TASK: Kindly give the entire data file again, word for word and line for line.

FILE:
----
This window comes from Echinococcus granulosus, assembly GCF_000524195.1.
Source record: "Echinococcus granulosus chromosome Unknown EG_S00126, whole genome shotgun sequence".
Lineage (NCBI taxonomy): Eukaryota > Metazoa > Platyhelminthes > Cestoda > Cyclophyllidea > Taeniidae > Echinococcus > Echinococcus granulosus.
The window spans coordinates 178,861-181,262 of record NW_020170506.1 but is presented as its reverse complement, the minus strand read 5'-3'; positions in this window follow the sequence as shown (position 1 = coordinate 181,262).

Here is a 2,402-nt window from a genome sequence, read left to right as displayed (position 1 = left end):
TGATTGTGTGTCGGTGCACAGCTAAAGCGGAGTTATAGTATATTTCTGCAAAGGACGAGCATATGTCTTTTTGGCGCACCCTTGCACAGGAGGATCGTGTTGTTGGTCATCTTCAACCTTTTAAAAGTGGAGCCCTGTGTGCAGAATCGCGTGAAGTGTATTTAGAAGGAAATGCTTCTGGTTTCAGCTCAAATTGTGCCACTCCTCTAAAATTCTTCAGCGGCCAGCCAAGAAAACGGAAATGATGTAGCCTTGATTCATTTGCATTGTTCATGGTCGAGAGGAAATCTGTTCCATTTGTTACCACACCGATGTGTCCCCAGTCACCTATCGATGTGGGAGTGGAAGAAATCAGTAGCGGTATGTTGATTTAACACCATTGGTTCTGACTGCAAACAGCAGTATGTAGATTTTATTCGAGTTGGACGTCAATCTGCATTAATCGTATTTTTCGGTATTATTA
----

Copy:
This window comes from Echinococcus granulosus, assembly GCF_000524195.1.
Source record: "Echinococcus granulosus chromosome Unknown EG_S00126, whole genome shotgun sequence".
Lineage (NCBI taxonomy): Eukaryota > Metazoa > Platyhelminthes > Cestoda > Cyclophyllidea > Taeniidae > Echinococcus > Echinococcus granulosus.
The window spans coordinates 178,861-181,262 of record NW_020170506.1 but is presented as its reverse complement, the minus strand read 5'-3'; positions in this window follow the sequence as shown (position 1 = coordinate 181,262).

Here is a 2,402-nt window from a genome sequence, read left to right as displayed (position 1 = left end):
TGATTGTGTGTCGGTGCACAGCTAAAGCGGAGTTATAGTATATTTCTGCAAAGGACGAGCATATGTCTTTTTGGCGCACCCTTGCACAGGAGGATCGTGTTGTTGGTCATCTTCAACCTTTTAAAAGTGGAGCCCTGTGTGCAGAATCGCGTGAAGTGTATTTAGAAGGAAATGCTTCTGGTTTCAGCTCAAATTGTGCCACTCCTCTAAAATTCTTCAGCGGCCAGCCAAGAAAACGGAAATGATGTAGCCTTGATTCATTTGCATTGTTCATGGTCGAGAGGAAATCTGTTCCATTTGTTACCACACCGATGTGTCCCCAGTCACCTATCGATGTGGGAGTGGAAGAAATCAGTAGCGGTATGTTGATTTAACACCATTGGTTCTGACTGCAAACAGCAGTATGTAGATTTTATTCGAGTTGGACGTCAATCTGCATTAATCGTATTTTTCGGTATTATTA